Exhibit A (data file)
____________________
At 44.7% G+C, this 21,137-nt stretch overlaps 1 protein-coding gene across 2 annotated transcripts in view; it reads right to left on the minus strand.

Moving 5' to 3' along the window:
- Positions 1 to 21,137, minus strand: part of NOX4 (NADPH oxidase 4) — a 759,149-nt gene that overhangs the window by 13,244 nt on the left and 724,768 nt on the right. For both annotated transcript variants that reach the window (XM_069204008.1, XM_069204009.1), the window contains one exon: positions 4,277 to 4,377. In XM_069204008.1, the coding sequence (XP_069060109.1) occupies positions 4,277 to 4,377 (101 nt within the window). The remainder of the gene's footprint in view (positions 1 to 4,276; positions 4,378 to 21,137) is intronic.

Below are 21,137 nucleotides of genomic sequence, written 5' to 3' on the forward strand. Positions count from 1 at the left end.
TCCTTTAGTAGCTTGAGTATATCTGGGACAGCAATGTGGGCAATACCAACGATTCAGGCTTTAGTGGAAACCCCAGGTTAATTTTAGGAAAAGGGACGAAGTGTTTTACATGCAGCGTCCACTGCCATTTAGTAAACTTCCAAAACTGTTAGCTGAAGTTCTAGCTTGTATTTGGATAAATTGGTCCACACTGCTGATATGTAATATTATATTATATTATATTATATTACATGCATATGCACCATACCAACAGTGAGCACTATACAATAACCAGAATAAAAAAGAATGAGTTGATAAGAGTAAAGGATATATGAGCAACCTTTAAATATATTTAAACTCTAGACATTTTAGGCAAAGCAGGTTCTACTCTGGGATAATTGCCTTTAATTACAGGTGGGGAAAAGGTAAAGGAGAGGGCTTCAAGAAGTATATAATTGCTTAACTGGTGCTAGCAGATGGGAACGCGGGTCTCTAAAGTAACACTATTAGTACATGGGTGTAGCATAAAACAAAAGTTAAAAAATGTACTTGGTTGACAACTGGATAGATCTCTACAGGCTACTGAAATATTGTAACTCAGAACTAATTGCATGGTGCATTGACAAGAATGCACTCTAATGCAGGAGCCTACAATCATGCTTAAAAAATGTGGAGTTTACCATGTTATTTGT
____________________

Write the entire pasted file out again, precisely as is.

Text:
At 44.7% G+C, this 21,137-nt stretch overlaps 1 protein-coding gene across 2 annotated transcripts in view; it reads right to left on the minus strand.

Moving 5' to 3' along the window:
- Positions 1 to 21,137, minus strand: part of NOX4 (NADPH oxidase 4) — a 759,149-nt gene that overhangs the window by 13,244 nt on the left and 724,768 nt on the right. For both annotated transcript variants that reach the window (XM_069204008.1, XM_069204009.1), the window contains one exon: positions 4,277 to 4,377. In XM_069204008.1, the coding sequence (XP_069060109.1) occupies positions 4,277 to 4,377 (101 nt within the window). The remainder of the gene's footprint in view (positions 1 to 4,276; positions 4,378 to 21,137) is intronic.

Below are 21,137 nucleotides of genomic sequence, written 5' to 3' on the forward strand. Positions count from 1 at the left end.
TCCTTTAGTAGCTTGAGTATATCTGGGACAGCAATGTGGGCAATACCAACGATTCAGGCTTTAGTGGAAACCCCAGGTTAATTTTAGGAAAAGGGACGAAGTGTTTTACATGCAGCGTCCACTGCCATTTAGTAAACTTCCAAAACTGTTAGCTGAAGTTCTAGCTTGTATTTGGATAAATTGGTCCACACTGCTGATATGTAATATTATATTATATTATATTATATTACATGCATATGCACCATACCAACAGTGAGCACTATACAATAACCAGAATAAAAAAGAATGAGTTGATAAGAGTAAAGGATATATGAGCAACCTTTAAATATATTTAAACTCTAGACATTTTAGGCAAAGCAGGTTCTACTCTGGGATAATTGCCTTTAATTACAGGTGGGGAAAAGGTAAAGGAGAGGGCTTCAAGAAGTATATAATTGCTTAACTGGTGCTAGCAGATGGGAACGCGGGTCTCTAAAGTAACACTATTAGTACATGGGTGTAGCATAAAACAAAAGTTAAAAAATGTACTTGGTTGACAACTGGATAGATCTCTACAGGCTACTGAAATATTGTAACTCAGAACTAATTGCATGGTGCATTGACAAGAATGCACTCTAATGCAGGAGCCTACAATCATGCTTAAAAAATGTGGAGTTTACCATGTTATTTGT